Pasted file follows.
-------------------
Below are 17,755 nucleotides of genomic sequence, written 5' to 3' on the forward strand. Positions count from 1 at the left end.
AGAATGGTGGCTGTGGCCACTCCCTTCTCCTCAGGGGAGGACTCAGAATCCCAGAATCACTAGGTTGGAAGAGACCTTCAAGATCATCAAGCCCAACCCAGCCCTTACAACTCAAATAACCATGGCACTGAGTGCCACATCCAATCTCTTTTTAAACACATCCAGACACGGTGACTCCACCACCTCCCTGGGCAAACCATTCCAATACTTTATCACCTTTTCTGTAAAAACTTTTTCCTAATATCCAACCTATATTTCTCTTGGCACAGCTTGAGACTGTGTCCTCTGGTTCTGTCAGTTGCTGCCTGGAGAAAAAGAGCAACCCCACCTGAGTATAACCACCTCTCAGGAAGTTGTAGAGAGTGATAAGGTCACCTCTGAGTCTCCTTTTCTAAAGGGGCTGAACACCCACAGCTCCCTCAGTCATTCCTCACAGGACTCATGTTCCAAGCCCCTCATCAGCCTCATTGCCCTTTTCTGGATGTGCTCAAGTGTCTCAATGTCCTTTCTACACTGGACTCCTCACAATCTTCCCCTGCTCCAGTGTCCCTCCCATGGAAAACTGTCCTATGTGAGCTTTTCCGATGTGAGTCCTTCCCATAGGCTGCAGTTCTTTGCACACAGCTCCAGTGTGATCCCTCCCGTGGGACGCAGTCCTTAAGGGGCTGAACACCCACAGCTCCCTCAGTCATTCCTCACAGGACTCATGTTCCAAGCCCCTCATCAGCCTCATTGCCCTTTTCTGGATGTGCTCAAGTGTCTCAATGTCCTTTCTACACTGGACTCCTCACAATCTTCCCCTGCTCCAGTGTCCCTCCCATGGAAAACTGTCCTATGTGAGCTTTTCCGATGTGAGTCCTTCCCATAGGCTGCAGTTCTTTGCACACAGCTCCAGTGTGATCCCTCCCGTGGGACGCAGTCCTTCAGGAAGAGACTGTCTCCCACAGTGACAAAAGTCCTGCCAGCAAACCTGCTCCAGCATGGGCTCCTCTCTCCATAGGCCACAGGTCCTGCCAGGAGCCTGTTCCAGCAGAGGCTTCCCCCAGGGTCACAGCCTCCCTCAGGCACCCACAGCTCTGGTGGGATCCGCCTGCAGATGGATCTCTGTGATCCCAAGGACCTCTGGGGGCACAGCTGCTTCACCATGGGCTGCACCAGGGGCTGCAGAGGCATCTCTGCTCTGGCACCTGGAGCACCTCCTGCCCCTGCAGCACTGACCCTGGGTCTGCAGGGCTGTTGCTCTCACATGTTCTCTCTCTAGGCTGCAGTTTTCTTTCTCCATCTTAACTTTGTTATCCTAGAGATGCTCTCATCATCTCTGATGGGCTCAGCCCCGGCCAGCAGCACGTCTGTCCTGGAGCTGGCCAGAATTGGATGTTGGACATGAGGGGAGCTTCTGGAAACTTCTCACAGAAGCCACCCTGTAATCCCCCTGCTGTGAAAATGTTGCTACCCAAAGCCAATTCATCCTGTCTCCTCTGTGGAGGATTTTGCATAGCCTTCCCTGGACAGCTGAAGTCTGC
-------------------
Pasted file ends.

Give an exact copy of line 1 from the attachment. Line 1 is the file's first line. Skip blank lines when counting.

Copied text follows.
Below are 17,755 nucleotides of genomic sequence, written 5' to 3' on the forward strand. Positions count from 1 at the left end.